At-Risk Patient Populations Desperately Need Solutions to Keep Them Healthy at Home
By Jon Bloom, M.D.
CEO of Podimetrics
COVID-19 has made a lasting impact on the health care industry in terms of how we deliver care and monitor our patients, and in particular, how we remotely manage patients with chronic conditions and other comorbidities who are at an increased risk of experiencing severe COVID-19 complications.
For instance, patients with diabetes are hospitalized due to COVID-19 symptoms six times more often than those without. One of the most common and devastating causes of hospitalization among this population are diabetic foot complications–at least half of patients who’ve had a diabetic amputation die within five years. The beginning of the COVID-19 pandemic forced many countries to issue mandated lockdowns, meaning patients were isolated at home and without the necessary tools they needed to help prevent or manage diabetic foot complications. A study published this fall in the Journal of the American Podiatric Medical Association analyzed patient data from the first eight months of 2020 and concluded that the odds of undergoing any level of amputation was 10.8 times higher during the pandemic than before the pandemic.
It is critical that we provide solutions not only to care for these patients virtually but also those that allow patients to prevent and manage their conditions at home. A single diabetic amputation costs nearly $100,000, and up to one-third of diabetes expenditures are linked to lower-limb-related problems. The more patients with diabetes, and potential related complications who contract COVID-19, the more there will be an increased burden on hospitals and an increase in overall health care costs.
The at-risk population, particularly older adults living in underserved and rural parts of the country, are in desperate need of virtual care management that can help detect early signs of diabetic foot complications to ultimately prevent a costly and possibly life-threatening amputation. Research published this fall in BMJ Open Diabetes Research & Care examined the impact of a once-daily foot temperature monitoring device for at-risk patients within the Mid Atlantic Permanente Medical Group. The researchers found a 71 percent reduction in all lower-extremity amputations, a 52 percent drop in all-cause hospital admissions, and a 40 percent decrease in all-cause Emergency Department visits.
While the BMJ study period occurred before the pandemic, its findings have major implications for this vulnerable patient population. This study is the first to report on its impact on health care resource utilization, and these results suggest that use of a telemedicine solution for remote temperature assessment is associated with decreases in rates of major amputations, all-cause inpatient admissions, and emergency department visits.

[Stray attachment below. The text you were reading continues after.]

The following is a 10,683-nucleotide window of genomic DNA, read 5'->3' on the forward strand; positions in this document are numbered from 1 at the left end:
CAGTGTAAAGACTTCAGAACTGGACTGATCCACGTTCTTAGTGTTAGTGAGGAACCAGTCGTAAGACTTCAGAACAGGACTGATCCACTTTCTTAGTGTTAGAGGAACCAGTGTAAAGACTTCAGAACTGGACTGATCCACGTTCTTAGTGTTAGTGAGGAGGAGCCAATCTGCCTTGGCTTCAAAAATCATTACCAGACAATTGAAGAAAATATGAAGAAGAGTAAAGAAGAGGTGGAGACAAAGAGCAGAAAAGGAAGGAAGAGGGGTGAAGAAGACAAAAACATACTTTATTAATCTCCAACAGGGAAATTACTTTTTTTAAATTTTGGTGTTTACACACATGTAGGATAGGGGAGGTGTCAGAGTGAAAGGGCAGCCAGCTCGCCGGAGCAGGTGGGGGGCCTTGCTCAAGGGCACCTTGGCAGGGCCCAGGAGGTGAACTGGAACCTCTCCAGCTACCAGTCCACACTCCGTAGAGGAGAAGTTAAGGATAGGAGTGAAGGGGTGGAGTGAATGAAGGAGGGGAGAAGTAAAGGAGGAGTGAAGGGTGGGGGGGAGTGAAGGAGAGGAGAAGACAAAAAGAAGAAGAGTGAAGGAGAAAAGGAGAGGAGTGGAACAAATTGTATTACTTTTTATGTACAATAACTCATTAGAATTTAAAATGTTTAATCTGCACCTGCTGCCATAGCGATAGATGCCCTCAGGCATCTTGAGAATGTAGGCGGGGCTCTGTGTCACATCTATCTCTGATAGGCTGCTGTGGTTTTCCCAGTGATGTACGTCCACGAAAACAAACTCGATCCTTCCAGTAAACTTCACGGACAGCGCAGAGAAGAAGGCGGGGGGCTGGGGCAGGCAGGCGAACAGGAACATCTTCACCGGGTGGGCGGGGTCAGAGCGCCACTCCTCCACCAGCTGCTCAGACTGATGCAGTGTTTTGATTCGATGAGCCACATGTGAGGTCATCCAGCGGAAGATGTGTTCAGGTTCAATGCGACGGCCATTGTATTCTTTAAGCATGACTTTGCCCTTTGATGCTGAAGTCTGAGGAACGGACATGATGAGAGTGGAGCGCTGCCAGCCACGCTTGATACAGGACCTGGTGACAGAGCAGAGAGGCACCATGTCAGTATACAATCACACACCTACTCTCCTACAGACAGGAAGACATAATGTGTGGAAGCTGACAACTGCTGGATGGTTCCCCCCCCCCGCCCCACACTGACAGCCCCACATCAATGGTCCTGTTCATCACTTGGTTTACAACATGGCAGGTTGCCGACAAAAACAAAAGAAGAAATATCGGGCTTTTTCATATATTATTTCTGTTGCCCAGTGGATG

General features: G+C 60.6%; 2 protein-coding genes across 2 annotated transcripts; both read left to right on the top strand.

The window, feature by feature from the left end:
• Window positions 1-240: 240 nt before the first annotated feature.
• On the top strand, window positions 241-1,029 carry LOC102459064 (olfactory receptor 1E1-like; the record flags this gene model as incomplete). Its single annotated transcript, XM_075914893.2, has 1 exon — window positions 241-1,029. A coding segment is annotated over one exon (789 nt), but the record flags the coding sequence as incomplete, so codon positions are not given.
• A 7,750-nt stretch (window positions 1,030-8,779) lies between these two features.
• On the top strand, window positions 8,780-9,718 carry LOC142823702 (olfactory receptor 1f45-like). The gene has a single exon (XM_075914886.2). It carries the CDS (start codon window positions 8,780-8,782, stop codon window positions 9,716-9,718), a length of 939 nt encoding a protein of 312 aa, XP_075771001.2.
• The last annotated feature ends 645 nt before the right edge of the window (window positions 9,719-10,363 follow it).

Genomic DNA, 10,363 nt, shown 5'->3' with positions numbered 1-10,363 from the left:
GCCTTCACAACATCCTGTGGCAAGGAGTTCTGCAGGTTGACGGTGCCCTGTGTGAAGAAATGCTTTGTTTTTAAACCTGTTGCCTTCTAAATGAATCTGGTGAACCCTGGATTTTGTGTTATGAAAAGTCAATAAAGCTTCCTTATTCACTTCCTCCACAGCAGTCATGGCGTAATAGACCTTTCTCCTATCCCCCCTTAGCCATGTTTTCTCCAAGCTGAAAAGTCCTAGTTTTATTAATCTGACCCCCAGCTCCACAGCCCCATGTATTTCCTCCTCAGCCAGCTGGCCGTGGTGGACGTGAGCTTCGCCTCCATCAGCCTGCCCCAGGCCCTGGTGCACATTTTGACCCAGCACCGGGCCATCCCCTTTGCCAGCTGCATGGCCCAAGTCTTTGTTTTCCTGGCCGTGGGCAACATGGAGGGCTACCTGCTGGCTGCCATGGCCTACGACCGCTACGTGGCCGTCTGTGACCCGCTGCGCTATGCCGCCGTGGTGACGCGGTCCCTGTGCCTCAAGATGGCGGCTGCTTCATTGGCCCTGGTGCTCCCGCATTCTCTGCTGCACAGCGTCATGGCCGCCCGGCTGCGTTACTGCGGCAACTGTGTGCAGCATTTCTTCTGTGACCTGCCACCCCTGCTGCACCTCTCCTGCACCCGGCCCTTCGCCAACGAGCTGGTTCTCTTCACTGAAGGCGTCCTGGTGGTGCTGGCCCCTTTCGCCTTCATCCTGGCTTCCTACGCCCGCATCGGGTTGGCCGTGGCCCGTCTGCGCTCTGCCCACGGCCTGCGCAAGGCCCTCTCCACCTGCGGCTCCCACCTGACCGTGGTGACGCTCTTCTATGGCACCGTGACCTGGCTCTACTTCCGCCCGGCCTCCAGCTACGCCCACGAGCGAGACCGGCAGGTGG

In addition, the study confirms the importance of maintaining a proactive strategy to manage diabetic foot complications, while also showcasing the dramatic results such a strategy can have. More than ever, we need tools to keep these patients healthy and at home, helping to not only “flatten the curve” but also “raise the line” — increasing the capacity of the health care system overall.
Despite the science on prevention, outcomes, and savings that would be most beneficial to Medicare patients (given the higher prevalence of diabetic amputations), Traditional Fee-for-Service (FFS) Medicare has not reimbursed or covered these related services. Remote patient monitoring codes may provide a path to partial reimbursement, however, in a roundabout and slow way as technology companies must partner and bill through providers. Furthermore, these remote patient monitoring codes do not consider outcomes and therefore do not incent prioritization of solutions with rigorously peer-reviewed and validated health outcomes. Without a path for reimbursement in Traditional FFS Medicare, about 60 percent of Medicare patients are essentially precluded from accessing the benefits of such effective and recommended preventive solutions.
Fortunately, in Medicare Advantage, incentives are aligned to cover these services. Recent BMA research showed that Medicare Advantage delivers superior health outcomes for vulnerable beneficiaries by emphasizing preventive and primary care that, in turn, leads to reduced avoidable hospitalizations and lower health costs. The pandemic has underscored the importance of services, such as ones that prevent diabetic amputations, but the need for them will surely last beyond this era.
Jon Bloom, M.D. is CEO and Co-Founder of Podimetrics, a BMA Ally organization. Learn more at www.podimetrics.com.